Rental loss is a passive loss As a general rule, you can only use passive losses to offset passive income. The one exception to this rule is called a "net passive loss allowance". When your passive loss is from a real estate rental activity in which you actively participate, the IRS will allow you to use up to $25K in net rental losses to offset other ordinary (active) income, subject to income limitations.

If you have a net passive loss that you can not use, the loss is suspended and carried forward to the next tax year, where is it used to offset rental income, income from other passive income activities, and lastly other ordinary income if allowed within the income limits.

If you sell the property, any suspended passive losses can be taken in full without regard to the net passive loss allowance income limitations.

Did this help?

Michael backs out the principal contribution because it is not a deductible expense on your tax return. You have to pay it if you have an amortizing mortgage loan, and it does reduce your cash flow, but it is not counted as a deduction when computing your taxable rental income.

If you look closely at Michael's spreadsheet formulas, you may notice that the amount of principal he backs out is understated, making the taxable rental income slightly lower than it really is, or a taxable rental loss slightly higher than it really is.

This is not really a problem for a quick and dirty cash flow analysis because the number that is really important to you is the net cash flow before taxes. That number for a property you might be thinking about buying needs to be in your "ball park" of acceptable cash flow for you to even proceed further.

Yes, the principal portion of your amortizing loan annual debt service will change each year, as will most of the expenses you are allowed. Property taxes, insurance premiums, repair costs usually increase each year, but hopefully your rental income increased faster.

:D Thank you! Thank you! This spreadsheet is wonderful. I just joined BiggerPockets, and already, I am thrilled.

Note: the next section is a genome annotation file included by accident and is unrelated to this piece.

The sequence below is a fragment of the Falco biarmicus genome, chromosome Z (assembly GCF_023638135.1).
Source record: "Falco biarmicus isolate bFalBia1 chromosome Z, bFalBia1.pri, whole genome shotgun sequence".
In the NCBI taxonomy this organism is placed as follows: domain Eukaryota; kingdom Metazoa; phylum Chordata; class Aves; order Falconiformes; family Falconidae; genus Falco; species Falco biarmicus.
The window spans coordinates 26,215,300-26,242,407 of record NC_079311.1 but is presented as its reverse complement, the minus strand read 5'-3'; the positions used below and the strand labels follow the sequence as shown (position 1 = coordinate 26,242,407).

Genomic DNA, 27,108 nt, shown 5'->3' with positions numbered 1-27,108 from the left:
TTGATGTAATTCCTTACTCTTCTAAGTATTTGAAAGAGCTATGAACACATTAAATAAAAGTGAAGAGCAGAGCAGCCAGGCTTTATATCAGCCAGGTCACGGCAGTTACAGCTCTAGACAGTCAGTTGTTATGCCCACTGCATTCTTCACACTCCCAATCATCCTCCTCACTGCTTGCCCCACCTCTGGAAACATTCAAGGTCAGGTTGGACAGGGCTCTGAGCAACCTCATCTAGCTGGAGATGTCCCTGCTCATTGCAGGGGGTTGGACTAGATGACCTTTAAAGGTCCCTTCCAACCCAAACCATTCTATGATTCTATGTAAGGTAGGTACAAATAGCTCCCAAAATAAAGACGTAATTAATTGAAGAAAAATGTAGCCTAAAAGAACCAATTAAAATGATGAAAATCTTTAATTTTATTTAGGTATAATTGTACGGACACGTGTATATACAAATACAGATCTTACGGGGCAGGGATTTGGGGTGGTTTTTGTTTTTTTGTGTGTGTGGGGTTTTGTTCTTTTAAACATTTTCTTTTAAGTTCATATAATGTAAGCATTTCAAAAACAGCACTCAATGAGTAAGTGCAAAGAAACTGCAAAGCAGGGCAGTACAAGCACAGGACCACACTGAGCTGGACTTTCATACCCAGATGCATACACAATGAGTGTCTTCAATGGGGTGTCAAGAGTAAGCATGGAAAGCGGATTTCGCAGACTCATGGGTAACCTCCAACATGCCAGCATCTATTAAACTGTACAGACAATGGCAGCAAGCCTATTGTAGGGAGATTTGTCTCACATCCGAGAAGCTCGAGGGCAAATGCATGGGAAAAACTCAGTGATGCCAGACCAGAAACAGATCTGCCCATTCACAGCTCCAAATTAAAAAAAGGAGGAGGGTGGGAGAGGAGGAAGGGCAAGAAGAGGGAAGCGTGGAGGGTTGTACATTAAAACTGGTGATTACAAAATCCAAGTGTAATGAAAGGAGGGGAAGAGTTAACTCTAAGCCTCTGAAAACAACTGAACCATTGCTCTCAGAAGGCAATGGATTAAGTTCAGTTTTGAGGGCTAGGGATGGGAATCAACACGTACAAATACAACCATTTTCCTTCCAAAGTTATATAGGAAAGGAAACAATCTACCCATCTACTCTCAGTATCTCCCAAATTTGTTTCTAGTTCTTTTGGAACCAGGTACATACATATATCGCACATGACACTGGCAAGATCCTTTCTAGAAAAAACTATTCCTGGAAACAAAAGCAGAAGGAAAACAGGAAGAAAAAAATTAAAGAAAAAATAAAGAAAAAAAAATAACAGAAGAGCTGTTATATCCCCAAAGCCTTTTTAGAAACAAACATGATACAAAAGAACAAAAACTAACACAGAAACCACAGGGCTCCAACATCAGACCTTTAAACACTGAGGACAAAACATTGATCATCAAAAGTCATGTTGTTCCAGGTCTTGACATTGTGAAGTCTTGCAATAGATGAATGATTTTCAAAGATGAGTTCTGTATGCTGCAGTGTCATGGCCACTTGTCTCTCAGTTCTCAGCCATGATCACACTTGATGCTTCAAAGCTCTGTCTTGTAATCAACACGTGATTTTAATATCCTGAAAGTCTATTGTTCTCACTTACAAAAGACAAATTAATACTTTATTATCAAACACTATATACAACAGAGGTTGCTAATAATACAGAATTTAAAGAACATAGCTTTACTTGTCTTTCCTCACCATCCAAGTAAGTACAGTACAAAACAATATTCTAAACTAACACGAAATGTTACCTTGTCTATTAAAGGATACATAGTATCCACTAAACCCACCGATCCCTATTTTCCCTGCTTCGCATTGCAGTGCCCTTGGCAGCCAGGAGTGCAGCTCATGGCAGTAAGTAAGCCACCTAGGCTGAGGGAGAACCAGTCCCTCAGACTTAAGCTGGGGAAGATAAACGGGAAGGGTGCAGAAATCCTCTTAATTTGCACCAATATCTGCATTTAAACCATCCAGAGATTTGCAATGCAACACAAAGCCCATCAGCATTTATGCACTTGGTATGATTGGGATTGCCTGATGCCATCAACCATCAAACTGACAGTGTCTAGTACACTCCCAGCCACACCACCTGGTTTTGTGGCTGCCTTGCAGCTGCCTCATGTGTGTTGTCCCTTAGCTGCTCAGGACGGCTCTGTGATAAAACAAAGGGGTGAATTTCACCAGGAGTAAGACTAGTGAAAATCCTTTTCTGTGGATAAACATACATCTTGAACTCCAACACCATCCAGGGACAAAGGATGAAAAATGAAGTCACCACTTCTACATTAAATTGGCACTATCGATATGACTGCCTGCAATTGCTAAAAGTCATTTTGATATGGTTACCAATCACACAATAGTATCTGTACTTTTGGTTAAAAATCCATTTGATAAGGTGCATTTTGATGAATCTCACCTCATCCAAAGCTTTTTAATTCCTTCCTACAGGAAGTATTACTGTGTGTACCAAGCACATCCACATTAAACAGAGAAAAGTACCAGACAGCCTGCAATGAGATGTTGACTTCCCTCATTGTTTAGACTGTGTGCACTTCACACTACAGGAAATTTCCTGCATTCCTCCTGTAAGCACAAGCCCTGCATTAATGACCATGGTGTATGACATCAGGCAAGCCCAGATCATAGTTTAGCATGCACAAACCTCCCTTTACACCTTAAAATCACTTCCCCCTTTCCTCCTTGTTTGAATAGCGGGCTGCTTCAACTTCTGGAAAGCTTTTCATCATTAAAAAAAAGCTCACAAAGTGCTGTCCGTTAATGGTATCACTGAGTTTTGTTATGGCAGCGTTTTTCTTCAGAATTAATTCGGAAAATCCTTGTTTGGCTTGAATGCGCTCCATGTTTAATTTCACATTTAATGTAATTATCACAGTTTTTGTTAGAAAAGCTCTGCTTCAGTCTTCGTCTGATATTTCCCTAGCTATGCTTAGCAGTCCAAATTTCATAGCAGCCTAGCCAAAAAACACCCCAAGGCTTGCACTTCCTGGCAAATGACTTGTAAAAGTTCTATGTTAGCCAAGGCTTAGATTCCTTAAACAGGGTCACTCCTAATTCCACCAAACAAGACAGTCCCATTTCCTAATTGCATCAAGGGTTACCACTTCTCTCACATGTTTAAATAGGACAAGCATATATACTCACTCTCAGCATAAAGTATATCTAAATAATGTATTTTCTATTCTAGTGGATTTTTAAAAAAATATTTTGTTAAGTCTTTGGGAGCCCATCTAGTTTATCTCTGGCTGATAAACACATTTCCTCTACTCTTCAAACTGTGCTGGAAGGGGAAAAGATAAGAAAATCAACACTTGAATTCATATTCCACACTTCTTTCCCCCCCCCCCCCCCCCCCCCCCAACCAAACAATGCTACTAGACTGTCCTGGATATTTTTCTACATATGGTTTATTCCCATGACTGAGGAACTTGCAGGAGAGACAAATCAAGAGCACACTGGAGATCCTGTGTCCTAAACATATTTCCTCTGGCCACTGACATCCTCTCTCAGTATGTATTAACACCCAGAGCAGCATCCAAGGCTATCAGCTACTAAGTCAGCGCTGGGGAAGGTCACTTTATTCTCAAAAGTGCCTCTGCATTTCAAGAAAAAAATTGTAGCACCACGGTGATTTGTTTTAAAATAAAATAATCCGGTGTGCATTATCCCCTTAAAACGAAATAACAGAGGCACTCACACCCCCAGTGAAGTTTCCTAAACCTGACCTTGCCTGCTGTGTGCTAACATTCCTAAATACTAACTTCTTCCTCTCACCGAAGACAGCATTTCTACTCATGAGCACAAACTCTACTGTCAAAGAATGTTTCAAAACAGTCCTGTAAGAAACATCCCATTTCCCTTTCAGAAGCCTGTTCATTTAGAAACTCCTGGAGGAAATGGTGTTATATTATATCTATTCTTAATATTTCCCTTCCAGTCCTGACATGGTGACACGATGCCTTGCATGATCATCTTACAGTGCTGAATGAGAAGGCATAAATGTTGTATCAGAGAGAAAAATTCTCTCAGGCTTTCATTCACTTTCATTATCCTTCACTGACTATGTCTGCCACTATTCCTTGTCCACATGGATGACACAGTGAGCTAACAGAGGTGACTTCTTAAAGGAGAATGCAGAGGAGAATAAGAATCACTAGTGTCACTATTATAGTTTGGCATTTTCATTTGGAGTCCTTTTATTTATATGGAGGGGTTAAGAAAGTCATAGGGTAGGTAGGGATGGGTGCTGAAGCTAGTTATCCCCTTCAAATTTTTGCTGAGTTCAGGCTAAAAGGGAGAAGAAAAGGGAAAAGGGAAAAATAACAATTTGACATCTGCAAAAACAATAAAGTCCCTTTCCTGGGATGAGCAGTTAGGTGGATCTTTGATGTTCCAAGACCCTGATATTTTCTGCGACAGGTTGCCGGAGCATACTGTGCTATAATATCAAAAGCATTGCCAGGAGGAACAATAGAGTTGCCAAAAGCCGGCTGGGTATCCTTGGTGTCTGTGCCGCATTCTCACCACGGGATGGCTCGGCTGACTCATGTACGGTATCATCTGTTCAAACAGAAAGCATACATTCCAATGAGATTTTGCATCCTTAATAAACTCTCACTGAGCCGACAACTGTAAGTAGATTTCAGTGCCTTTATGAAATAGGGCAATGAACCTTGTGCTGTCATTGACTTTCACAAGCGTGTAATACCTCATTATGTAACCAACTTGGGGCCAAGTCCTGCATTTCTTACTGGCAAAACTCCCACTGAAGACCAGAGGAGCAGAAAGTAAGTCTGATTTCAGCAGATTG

What a great tool! Thanks Michael and Joshua.

Thanks for the spreadsheet. It is very helpful.

Question on the worksheet: If I just bought a duplex for 100K, closing costs of 5K, repairs 15K., 20K down-payment, How do put that into the Cost Information section? Do I just put 100K for Building Cost, 20K for Land cost (closing and repairs)?

I tried to put my number in. It did not work so well in my situation.i have second mortgage.

Originally posted by Marcus Lee:
Question on the worksheet: If I just bought a duplex for 100K, closing costs of 5K, repairs 15K., 20K down-payment, How do put that into the Cost Information section? Do I just put 100K for Building Cost, 20K for Land cost (closing and repairs)?


Marcus,

There are only a few fields on this spreadsheet you need to fill in,

For your example, enter $100K in the "Acquitision" cost field (highlighted in yellow).

Your $20K downpayment is 20% of your purchase price. If you will have an interest only loan, then go to the Loan Details section and enter 20% in the "Down Payment (%)" field under Interest Only 1st Balance, otherwise, enter 0% in this field..

If you will have an amortizing loan, enter 20% in the next column P&I 1st Balance. Then for the"Principal" enter $0 in the Interest Only 1st Balance column and enter $80000 in the P&I 1st Balance column. You also need to enter the annual interest Rate you are being charged on your financing.

In the Initial Cost of Investment section at the bottom left, enter $5000 for Closing Costs to Buy and $15000 for Cost of Additional Repairs

You are done.

This is a very good basic worksheet. For a more sophisticated model that works with all forms of commercial real estate, try using [REMOVED]

It's not free ($39) but it is a whole lot cheaper than ARGUS.

Thank you Joshua this is what I've been looking for. I appreciate it.

Someone posted a comment about this not working for more mortgages.

For those with two or more mortgages you can use a weighted average for all the loans and enter them in as one payment. This will suffice, even if the terms are not the same, because you are analyzing on an as-is basis.

If you want to analyze out further, or work in present value analysis for weighing a choice between two investments, you might want to step up to a more sophisticated spreadsheet.

Craig,

It appears that the spreadsheet does accomodate a first and second mortgage.

The depreciation expense is not an actual out of pocket expense, but it still offsets my net rental income making my taxable rental income even lower